Top 10 Linux Alternative Operating Systems

Linux Alternative Operating Systems

In this article, we will be looking at 10 Linux alternative Operating Systems. The obvious two would be Windows and macOS but we will look at other ones than these two.

List of Linux Alternative Operating Systems

When it comes to open-source Operating Systems, Linux would be, unanimously, the most popular and widely used one. Yet there are some operating systems with different designs and philosophies than Linux. Some are quite similar while some are radically different.

Let’s look at these operating systems.

1. Haiku

Haiku OS
Haiku OS

Haiku is a very interesting Operating System. It is blazingly fast, thanks to its focus on efficiency and speed. It is inspired by Be OS, an OS of the 1990s that never really took off. Haiku is a fully open-source reimplementation of Be OS, bringing the concepts and ideals of Be OS in the 21st Century. It is written in C and C++ and it has a unique concept that every window is a thread by default

2. ReactOS


ReactOS is a free and open-source operating system with a focus on being a drop-in replacement for Windows. It is binary compatible with Windows, hence many programs for Windows work in ReactOS without any extra work.

3. Friend OS

Friend OS

Friend OS is a cloud-based OS which means it can be accessed from almost any device – even smartphones! You only need a web browser to use it. It is an open-source OS and can be deployed on your own servers though they also provide their servers for a fee. A demo of Friend OS can be requested from their website.

4. Solaris

Oracle Solaris 11 Screenshot Running GNOME2
Oracle Solaris

Solaris is a proprietary Unix OS currently developed by Oracle. It was renamed ‘Oracle Solaris’ after Oracle’s acquisition of Sun Microsystems. One of the few UNIX based OSs in active development, it touts features such as excellent backward compatibility and cloud friendliness.

5. Minix


Minix is a Unix-like operating system based on a microkernel. It was created by Andrew S. Tanenbaum for educational purposes. Minix is also the operating system that inspired Linus Torvalds to create Linux. The rest of the operating system runs as a number of isolated, protected, processes in user mode. The benefit of this structure is that programs with bugs or malicious intent are isolated and can’t take over the full system.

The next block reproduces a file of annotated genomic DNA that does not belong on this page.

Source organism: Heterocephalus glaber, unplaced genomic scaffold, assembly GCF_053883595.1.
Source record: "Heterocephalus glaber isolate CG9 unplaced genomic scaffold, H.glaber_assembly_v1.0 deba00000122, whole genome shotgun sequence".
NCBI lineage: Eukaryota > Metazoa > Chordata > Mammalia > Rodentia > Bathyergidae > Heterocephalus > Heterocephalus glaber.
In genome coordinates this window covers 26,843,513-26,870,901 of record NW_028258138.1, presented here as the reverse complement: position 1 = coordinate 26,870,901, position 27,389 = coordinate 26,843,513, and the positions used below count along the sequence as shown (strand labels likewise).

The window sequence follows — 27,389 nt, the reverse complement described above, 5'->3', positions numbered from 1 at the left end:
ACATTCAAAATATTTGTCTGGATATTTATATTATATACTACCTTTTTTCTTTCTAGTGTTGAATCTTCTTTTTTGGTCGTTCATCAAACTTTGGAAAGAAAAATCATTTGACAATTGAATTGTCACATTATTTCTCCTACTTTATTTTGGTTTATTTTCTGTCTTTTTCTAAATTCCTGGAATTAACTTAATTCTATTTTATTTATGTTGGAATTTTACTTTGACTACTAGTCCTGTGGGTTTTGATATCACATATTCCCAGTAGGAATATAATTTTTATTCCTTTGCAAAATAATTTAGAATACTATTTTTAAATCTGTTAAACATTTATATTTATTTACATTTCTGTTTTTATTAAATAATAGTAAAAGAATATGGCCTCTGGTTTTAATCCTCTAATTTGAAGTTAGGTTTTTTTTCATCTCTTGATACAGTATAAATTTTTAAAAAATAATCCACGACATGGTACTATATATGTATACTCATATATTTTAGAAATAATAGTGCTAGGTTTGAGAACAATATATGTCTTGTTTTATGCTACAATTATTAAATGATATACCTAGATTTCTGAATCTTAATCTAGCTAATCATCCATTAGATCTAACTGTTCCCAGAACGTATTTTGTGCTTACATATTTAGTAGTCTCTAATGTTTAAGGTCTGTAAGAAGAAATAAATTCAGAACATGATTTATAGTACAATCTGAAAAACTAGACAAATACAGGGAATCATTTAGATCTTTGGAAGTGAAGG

6. OpenBSD

Openbsd61 Desktop

OpenBSD is a security-focused, free and open-source, Unix-like operating system based on the Berkeley Software Distribution. OpenBSD in 1995 by forking NetBSD. According to de Raadt, the creator of OpenBSD, it is a research operating system for developing security mitigations. Several well-known applications like SSH (from OpenSSH) come from OpenBSD.

7. OS/2 Warp

OS/2 Warp

OS/2 was a series of Operating Systems created by Microsoft and IBM. Its development fell to IBM due to a feud between the two companies about where to position OS/2 relative to Microsoft’s new Windows 3.1 operating system. In the last of the series being Warp 4, IBM stopped its sales after 2001. OS/2 was advertised as ‘A better DOS than DOS, A better Windows than Windows’. It offered excellent out of the box compatibility with DOS and could also run Windows applications.

8. Arca OS

ArcaOS 5.0 Screenshot

Arca OS is based on OS/2 Warp 4 and is actively developed. It offers Unix compatibility and can run legacy OS/2 Applications. It is mainly used by businesses with legacy OS/2 based applications. Since it is based on OS/2, it can also run legacy DOS software.

9. FreeDOS

FreeDOS 1.1 Screenshot

FreeDOS is an open-source alternative to DOS. Its uses include running legacy business applications, playing DOS-based Games, and embedded systems development.

10. Chrome OS

ChromiumOS Desk
Chrome OS

The last on this list, Chrome OS is an actively developed OS by Google for its line of Chromebooks. It is based on Chromium OS, which is an open-source Operating System. It aims to provide a unified platform for Android Apps, PWAs (Progressive Web Apps), and Linux Apps.

Over to you…

That was our list of the best Linux alternative operating systems. Have you tried any of those? Which one did you enjoy the most? If you have another alternative OS that you enjoyed more than the ones we covered in this list, do let us know in the comments!